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With that now in mind, I am SURE there are or were design differences implemented into the "newer" 1992-1996 Broncos after 1991 - and those differences in the steering columns & intermediate shafts MAY mimick or be similar in design to the changes made on the 94-2004 Mustangs. This is why I am saying to research the differences and see if one can use a "better, later model" Bronco steering shaft in an ealier Bronco for an updated and better shaft.
 

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Discussion Starter #9
Thanks for all that info Phil.

I do have a solid shaft in the stang, lucky enough to find it used for $20!!!

However, I was "hoping" not to sink as much aftermarket dollers into the truck that I have my stang (which still doesn't even run, pos).

I checked ebay, and the auto parts stores. This may be a dealer item, and if that's the case, I may as well go flaming river.

I'll try the junkyards, I suppose, but am not too thrilled about using a used shaft, since these are high wear items. U almost never see a 92+ in the yards.

Anyhow, nice to know where all my slop is. this truck should feel tight as hell as soon as I get this fixed.

the borgeson shafts on summitracing weren't really much cheaper than the flaming river units, are they better?
 

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Flaming River USES Borgeson components... Borgeson is a supplier to them, but they won't tell you that. Why pay the price of a Flaming River part when you can most likely get it direct (or from another source) and spend less?
 

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Cobra Jet said:
For your 95 Mustang stering shaft issue - here is exactly what you need to do:

http://www.corral.net/forums/showthread.php?t=753082

In short, you want to purchase a 2003/04 Cobra steering shaft - it was redesigned by Ford and is a MUCH BETTER unit than the previous 94-2002 stering shafts. The price can't be beat (go to the thread, as you will find all the info you need on price, where to buy, how to swap, etc).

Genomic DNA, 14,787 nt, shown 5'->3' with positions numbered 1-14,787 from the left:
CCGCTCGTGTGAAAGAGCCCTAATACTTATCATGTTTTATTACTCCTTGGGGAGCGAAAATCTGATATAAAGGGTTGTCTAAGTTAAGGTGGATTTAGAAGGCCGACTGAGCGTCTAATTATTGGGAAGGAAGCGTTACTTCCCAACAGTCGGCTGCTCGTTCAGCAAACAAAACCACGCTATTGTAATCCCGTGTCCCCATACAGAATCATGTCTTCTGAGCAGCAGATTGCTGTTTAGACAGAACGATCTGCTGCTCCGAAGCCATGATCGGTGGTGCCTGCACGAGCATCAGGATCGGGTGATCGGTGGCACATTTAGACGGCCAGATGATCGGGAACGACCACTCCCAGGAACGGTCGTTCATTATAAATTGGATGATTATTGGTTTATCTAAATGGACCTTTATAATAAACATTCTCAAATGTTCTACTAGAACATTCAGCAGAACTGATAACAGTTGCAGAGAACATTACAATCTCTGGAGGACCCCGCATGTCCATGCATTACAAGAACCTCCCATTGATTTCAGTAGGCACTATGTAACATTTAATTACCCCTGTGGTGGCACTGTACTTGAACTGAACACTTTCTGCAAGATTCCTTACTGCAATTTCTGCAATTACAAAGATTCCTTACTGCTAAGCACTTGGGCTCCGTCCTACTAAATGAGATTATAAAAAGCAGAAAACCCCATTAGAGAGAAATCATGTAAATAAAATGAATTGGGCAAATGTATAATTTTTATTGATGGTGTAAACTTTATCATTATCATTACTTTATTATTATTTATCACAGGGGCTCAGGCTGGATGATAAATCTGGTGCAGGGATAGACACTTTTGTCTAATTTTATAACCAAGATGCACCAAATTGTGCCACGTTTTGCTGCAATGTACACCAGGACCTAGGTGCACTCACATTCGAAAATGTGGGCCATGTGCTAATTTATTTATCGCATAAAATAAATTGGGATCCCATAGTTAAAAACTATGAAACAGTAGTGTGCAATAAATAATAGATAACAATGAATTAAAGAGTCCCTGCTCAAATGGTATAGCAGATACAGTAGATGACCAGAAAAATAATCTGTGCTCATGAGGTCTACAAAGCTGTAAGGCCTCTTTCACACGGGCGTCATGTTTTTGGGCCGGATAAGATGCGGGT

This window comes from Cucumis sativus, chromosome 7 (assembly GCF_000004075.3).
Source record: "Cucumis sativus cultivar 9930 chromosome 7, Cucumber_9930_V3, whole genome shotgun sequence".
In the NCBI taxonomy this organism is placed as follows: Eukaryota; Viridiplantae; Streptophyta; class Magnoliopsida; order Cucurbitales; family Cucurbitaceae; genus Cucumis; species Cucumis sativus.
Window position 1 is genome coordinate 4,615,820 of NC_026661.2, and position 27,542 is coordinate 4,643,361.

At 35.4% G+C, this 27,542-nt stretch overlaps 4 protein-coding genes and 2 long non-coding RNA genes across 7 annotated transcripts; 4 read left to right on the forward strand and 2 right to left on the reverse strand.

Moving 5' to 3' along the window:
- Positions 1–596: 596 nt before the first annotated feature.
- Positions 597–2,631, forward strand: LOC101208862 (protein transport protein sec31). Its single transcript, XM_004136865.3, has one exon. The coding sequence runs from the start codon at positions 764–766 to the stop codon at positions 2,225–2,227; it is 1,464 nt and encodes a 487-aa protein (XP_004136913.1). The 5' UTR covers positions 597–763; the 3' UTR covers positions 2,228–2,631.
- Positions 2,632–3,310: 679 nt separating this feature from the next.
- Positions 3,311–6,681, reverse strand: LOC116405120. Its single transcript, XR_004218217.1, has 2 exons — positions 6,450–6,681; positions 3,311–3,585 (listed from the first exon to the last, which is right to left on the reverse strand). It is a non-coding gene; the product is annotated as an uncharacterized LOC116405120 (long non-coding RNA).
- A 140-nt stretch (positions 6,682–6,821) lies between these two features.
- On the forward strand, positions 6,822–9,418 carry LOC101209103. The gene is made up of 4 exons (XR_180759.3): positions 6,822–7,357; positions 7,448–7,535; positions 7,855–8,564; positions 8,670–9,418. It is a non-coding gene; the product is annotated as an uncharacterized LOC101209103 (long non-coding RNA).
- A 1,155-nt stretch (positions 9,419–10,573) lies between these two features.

Simple 30 minute fix. The difference in steering feel is definitely noticeable and an improvement over the old design.

~~~~~~~~~~
SWEEEETTTTT!!!! Thanks for the link Cobra! :beer I'll be putting in an order on that ASAP. I've been fighting with that dang Stang shaft for a while now. I've gone so far as to drill and tap some "set" screws so that the collapsing function wouldn't be affected, but the outer shaft steel isn't tough enough to withstand much force being applied from the screw I installed. This solves my problems perfectly. Damn, Ford really got those '03's done right!
 

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Discussion Starter #13
Swampwalker3 said:
Will an 88 shaft work for a 91 truck? If so, everything on this is solid.

hot damn, that certainly would eliminate my 2 piece shaft wouldn't it??

could you measure the length from end to end, and also the end that slips over the steering column shaft? I'll compare that with my truck and we'll have our answer.

i wonder if that's the same upgraded rag joint I hear my 91 has.

I'm just not ready still to blow $250ish for something I really will forget about once installed.
 

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The 1987 -1991 shafts are 2 piece and interchangable they will also work on 1980-1986 year Bronco's.The 1992 and newer are a total different design and will not work on 1991 and older.
 

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i think i might be having this same problem. while driving i have about 3 or 4 inches of play in the steering wheel. I don't know anything about this stuff and don't know what to look for. could that be the steering shaft? oh btw what the hell is the rag joint?
 

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Discussion Starter #17
if you look at the joint on the right side of the shaft above, right where the joint is on a stock shaft, there would be a rubber disc. This absorbes road harshness, but wears out quickly.

Have a friend lightly turn the steering wheel left to right just enough to engage the play. watch the steering shaft as it goes into the steering box. See if the top half of the shaft turns at a different speed than the bottom half of the shaft after the rag joint, if so it's the rag joint. If the entire shaft rotates at the same speed, watch the shaft where it goes into the steering box, and at the same time, watch the linkage coming out of the steering box and see if they turn at different rates.

IMO, it's either that rag joint or the steering box.